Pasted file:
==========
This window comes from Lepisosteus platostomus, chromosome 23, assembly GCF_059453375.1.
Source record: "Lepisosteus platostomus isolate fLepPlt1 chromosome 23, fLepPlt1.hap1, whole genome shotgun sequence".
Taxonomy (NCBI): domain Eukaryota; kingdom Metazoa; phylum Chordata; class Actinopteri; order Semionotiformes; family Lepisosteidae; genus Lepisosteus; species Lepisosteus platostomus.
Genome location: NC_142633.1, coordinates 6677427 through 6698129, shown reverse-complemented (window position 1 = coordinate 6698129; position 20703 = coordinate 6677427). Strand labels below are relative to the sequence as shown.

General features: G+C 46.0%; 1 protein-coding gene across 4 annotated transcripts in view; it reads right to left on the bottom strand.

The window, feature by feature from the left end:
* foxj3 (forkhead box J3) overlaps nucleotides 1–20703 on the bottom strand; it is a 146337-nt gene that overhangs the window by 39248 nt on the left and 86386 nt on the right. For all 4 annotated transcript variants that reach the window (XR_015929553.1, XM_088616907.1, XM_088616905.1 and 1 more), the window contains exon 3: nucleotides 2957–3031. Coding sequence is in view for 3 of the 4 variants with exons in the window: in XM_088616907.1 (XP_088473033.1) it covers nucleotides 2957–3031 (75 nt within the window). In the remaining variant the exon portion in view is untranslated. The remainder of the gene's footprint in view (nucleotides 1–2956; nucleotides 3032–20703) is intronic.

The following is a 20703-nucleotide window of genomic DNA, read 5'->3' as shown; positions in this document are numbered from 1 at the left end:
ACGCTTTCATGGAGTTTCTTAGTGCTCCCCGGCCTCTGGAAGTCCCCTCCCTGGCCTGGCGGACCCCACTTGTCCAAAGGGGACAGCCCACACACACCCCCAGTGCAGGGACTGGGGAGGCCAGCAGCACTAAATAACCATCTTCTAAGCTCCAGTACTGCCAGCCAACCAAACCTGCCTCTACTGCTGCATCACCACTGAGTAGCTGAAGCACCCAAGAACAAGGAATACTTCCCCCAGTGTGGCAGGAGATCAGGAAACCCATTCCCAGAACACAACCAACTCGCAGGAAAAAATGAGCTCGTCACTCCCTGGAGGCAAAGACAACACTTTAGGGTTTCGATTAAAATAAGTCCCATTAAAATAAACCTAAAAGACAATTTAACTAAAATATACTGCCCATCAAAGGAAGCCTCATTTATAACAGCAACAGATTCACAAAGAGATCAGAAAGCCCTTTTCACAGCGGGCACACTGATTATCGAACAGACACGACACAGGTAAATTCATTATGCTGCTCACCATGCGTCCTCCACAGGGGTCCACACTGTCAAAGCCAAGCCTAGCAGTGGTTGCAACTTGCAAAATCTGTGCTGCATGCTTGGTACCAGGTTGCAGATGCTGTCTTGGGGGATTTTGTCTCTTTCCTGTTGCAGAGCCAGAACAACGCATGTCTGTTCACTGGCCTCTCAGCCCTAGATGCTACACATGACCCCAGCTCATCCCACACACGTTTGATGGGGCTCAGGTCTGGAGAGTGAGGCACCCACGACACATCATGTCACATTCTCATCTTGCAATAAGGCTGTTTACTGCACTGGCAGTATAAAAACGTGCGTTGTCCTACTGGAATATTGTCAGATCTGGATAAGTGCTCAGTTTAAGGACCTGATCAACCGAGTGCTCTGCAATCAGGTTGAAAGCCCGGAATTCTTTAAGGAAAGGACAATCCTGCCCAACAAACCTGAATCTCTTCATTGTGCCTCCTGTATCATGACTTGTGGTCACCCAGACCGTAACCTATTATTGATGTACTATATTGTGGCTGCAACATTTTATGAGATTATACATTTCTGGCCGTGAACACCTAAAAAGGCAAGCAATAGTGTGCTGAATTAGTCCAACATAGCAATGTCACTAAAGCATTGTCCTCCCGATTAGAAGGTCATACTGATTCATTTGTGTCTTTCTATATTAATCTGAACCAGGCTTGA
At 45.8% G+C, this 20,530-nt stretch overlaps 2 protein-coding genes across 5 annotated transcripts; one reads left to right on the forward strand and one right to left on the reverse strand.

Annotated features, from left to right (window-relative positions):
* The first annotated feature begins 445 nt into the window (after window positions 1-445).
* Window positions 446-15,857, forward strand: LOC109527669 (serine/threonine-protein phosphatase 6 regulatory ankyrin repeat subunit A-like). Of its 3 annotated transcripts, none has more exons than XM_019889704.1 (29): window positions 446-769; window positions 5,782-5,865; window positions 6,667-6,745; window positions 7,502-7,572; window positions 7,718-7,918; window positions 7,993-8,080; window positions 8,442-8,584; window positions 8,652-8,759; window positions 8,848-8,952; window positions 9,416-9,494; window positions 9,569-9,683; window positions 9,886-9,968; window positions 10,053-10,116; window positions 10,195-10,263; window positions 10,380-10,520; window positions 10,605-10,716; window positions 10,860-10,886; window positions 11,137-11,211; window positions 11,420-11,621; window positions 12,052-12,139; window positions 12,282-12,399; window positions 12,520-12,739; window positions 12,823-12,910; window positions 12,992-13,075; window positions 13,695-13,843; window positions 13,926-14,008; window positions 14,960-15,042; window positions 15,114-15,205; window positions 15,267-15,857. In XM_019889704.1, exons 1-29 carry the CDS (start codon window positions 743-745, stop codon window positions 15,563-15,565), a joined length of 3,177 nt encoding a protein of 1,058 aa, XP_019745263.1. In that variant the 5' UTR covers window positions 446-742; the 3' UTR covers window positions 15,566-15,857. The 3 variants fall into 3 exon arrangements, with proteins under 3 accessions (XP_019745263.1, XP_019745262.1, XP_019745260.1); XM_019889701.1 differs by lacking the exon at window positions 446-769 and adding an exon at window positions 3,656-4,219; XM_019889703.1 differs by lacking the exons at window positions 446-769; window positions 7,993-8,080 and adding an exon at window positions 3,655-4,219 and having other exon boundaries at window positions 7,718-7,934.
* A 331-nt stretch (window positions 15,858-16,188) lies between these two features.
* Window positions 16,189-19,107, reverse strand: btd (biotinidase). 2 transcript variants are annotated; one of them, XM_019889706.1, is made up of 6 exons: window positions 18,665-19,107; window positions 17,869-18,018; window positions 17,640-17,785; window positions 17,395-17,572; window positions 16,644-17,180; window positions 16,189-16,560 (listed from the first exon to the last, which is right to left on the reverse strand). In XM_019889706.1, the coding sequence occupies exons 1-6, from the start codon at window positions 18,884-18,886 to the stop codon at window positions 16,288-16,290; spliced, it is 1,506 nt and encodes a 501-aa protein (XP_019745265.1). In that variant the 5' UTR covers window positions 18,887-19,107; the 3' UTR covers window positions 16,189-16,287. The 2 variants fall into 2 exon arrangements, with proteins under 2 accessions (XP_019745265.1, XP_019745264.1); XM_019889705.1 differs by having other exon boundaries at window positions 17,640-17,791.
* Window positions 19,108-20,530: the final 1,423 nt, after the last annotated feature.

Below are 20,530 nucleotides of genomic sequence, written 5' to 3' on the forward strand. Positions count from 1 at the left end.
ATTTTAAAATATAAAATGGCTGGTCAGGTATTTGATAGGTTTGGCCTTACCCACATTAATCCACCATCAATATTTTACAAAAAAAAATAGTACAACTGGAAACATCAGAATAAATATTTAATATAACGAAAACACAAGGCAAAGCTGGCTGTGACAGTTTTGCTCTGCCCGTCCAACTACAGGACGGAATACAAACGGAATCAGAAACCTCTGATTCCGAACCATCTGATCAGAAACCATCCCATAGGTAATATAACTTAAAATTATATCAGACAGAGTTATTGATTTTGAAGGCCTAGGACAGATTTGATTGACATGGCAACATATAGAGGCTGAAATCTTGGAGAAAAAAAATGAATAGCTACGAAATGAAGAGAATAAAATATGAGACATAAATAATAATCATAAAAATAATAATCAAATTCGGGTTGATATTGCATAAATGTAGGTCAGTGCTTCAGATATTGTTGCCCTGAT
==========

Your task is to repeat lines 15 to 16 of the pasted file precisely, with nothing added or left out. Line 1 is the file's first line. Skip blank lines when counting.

* Window positions 16,189-19,107, reverse strand: btd (biotinidase). 2 transcript variants are annotated; one of them, XM_019889706.1, is made up of 6 exons: window positions 18,665-19,107; window positions 17,869-18,018; window positions 17,640-17,785; window positions 17,395-17,572; window positions 16,644-17,180; window positions 16,189-16,560 (listed from the first exon to the last, which is right to left on the reverse strand). In XM_019889706.1, the coding sequence occupies exons 1-6, from the start codon at window positions 18,884-18,886 to the stop codon at window positions 16,288-16,290; spliced, it is 1,506 nt and encodes a 501-aa protein (XP_019745265.1). In that variant the 5' UTR covers window positions 18,887-19,107; the 3' UTR covers window positions 16,189-16,287. The 2 variants fall into 2 exon arrangements, with proteins under 2 accessions (XP_019745265.1, XP_019745264.1); XM_019889705.1 differs by having other exon boundaries at window positions 17,640-17,791.
* Window positions 19,108-20,530: the final 1,423 nt, after the last annotated feature.